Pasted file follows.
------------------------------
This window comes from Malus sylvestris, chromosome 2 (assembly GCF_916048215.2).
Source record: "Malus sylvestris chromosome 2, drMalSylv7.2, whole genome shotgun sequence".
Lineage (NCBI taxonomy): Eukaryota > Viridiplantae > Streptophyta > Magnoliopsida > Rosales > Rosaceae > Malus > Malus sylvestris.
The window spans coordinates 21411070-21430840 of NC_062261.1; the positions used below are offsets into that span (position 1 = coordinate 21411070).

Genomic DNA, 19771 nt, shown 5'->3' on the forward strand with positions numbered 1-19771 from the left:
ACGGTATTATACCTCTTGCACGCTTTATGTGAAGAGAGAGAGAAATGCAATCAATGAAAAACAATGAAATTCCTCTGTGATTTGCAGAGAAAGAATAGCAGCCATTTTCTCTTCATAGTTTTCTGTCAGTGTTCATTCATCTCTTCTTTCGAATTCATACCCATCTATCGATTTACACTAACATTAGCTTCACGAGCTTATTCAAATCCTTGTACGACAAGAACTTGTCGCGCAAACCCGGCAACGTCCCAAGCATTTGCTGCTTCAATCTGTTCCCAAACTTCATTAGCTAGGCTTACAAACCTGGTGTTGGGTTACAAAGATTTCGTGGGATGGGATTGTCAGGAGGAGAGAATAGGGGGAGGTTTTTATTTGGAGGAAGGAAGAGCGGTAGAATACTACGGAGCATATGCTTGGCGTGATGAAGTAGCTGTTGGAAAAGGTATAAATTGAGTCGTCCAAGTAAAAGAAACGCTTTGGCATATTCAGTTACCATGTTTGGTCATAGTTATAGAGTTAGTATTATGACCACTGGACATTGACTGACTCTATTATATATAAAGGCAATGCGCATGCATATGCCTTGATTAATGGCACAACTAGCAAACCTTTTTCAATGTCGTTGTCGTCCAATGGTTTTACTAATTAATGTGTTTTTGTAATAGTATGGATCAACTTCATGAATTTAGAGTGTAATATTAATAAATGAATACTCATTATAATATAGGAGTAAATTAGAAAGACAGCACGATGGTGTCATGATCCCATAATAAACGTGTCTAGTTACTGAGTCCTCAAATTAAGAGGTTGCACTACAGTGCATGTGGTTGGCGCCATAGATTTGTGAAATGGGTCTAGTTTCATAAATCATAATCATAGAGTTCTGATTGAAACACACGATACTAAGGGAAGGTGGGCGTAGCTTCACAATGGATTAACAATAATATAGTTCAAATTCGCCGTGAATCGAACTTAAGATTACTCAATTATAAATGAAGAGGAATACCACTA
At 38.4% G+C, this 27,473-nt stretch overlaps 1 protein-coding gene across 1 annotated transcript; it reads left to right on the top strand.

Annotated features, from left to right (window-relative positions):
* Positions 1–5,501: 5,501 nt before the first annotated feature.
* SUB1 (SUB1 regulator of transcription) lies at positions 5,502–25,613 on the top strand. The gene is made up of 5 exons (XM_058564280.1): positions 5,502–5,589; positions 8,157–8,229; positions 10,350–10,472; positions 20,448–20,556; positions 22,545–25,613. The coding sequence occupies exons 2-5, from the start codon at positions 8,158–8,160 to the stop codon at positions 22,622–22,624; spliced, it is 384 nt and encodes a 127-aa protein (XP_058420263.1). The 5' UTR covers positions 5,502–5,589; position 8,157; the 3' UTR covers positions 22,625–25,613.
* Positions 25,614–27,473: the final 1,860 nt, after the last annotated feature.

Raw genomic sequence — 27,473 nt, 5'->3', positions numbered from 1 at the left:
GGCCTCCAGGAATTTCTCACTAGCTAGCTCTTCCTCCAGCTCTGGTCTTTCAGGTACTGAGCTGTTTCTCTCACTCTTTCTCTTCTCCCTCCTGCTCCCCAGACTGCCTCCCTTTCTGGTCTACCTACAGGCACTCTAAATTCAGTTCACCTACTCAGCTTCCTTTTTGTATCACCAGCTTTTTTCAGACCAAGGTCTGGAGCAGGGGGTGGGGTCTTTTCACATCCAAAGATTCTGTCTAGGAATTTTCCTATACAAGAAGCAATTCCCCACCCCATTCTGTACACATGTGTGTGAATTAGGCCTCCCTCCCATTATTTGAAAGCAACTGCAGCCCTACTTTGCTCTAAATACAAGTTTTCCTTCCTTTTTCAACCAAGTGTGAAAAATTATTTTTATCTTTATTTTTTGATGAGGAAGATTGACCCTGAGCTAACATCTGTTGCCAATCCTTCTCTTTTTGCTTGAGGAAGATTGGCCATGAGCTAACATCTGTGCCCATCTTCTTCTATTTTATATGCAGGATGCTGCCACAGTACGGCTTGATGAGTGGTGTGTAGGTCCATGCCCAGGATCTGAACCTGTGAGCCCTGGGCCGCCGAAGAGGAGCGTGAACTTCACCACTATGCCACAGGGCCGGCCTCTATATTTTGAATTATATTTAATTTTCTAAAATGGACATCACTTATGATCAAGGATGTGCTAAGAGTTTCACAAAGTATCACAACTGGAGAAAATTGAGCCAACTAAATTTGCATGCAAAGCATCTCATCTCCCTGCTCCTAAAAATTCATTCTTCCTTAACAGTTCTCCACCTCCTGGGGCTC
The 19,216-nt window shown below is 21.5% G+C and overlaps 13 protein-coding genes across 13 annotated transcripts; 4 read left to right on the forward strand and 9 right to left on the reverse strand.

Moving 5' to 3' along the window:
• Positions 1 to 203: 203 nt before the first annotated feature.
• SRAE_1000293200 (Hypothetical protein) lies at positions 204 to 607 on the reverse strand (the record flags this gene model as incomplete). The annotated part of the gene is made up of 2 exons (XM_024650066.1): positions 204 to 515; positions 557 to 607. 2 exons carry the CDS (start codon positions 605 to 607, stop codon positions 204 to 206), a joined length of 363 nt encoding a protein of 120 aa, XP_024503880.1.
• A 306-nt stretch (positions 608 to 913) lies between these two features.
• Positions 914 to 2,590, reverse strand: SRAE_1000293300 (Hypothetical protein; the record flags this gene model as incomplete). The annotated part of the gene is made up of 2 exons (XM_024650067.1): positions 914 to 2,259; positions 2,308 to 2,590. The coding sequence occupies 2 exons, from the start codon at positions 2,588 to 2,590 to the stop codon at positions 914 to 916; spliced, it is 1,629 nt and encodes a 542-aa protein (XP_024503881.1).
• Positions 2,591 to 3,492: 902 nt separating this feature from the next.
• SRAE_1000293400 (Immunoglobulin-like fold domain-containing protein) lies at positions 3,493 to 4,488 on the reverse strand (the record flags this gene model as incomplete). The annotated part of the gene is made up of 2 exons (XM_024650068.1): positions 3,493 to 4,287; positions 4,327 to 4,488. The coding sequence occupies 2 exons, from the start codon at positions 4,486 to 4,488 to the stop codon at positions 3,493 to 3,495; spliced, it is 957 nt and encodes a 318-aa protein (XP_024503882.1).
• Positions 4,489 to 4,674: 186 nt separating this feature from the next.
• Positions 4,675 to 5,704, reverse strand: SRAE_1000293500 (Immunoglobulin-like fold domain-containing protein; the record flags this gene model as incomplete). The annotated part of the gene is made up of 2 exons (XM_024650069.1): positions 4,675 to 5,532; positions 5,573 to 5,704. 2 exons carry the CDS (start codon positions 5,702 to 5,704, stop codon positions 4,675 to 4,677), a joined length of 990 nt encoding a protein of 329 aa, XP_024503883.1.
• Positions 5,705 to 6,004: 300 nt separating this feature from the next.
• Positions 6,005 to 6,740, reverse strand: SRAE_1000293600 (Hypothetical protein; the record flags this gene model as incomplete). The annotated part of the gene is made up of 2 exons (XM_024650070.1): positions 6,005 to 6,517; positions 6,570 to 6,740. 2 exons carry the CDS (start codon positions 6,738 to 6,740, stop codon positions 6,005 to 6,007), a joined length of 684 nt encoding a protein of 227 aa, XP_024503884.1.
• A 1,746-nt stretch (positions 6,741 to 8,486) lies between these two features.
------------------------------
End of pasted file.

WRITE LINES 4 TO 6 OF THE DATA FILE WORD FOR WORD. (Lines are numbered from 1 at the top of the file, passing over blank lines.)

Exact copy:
The window spans coordinates 21411070-21430840 of NC_062261.1; the positions used below are offsets into that span (position 1 = coordinate 21411070).

Genomic DNA, 19771 nt, shown 5'->3' on the forward strand with positions numbered 1-19771 from the left:
ACGGTATTATACCTCTTGCACGCTTTATGTGAAGAGAGAGAGAAATGCAATCAATGAAAAACAATGAAATTCCTCTGTGATTTGCAGAGAAAGAATAGCAGCCATTTTCTCTTCATAGTTTTCTGTCAGTGTTCATTCATCTCTTCTTTCGAATTCATACCCATCTATCGATTTACACTAACATTAGCTTCACGAGCTTATTCAAATCCTTGTACGACAAGAACTTGTCGCGCAAACCCGGCAACGTCCCAAGCATTTGCTGCTTCAATCTGTTCCCAAACTTCATTAGCTAGGCTTACAAACCTGGTGTTGGGTTACAAAGATTTCGTGGGATGGGATTGTCAGGAGGAGAGAATAGGGGGAGGTTTTTATTTGGAGGAAGGAAGAGCGGTAGAATACTACGGAGCATATGCTTGGCGTGATGAAGTAGCTGTTGGAAAAGGTATAAATTGAGTCGTCCAAGTAAAAGAAACGCTTTGGCATATTCAGTTACCATGTTTGGTCATAGTTATAGAGTTAGTATTATGACCACTGGACATTGACTGACTCTATTATATATAAAGGCAATGCGCATGCATATGCCTTGATTAATGGCACAACTAGCAAACCTTTTTCAATGTCGTTGTCGTCCAATGGTTTTACTAATTAATGTGTTTTTGTAATAGTATGGATCAACTTCATGAATTTAGAGTGTAATATTAATAAATGAATACTCATTATAATATAGGAGTAAATTAGAAAGACAGCACGATGGTGTCATGATCCCATAATAAACGTGTCTAGTTACTGAGTCCTCAAATTAAGAGGTTGCACTACAGTGCATGTGGTTGGCGCCATAGATTTGTGAAATGGGTCTAGTTTCATAAATCATAATCATAGAGTTCTGATTGAAACACACGATACTAAGGGAAGGTGGGCGTAGCTTCACAATGGATTAACAATAATATAGTTCAAATTCGCCGTGAATCGAACTTAAGATTACTCAATTATAAATGAAGAGGAATACCACTA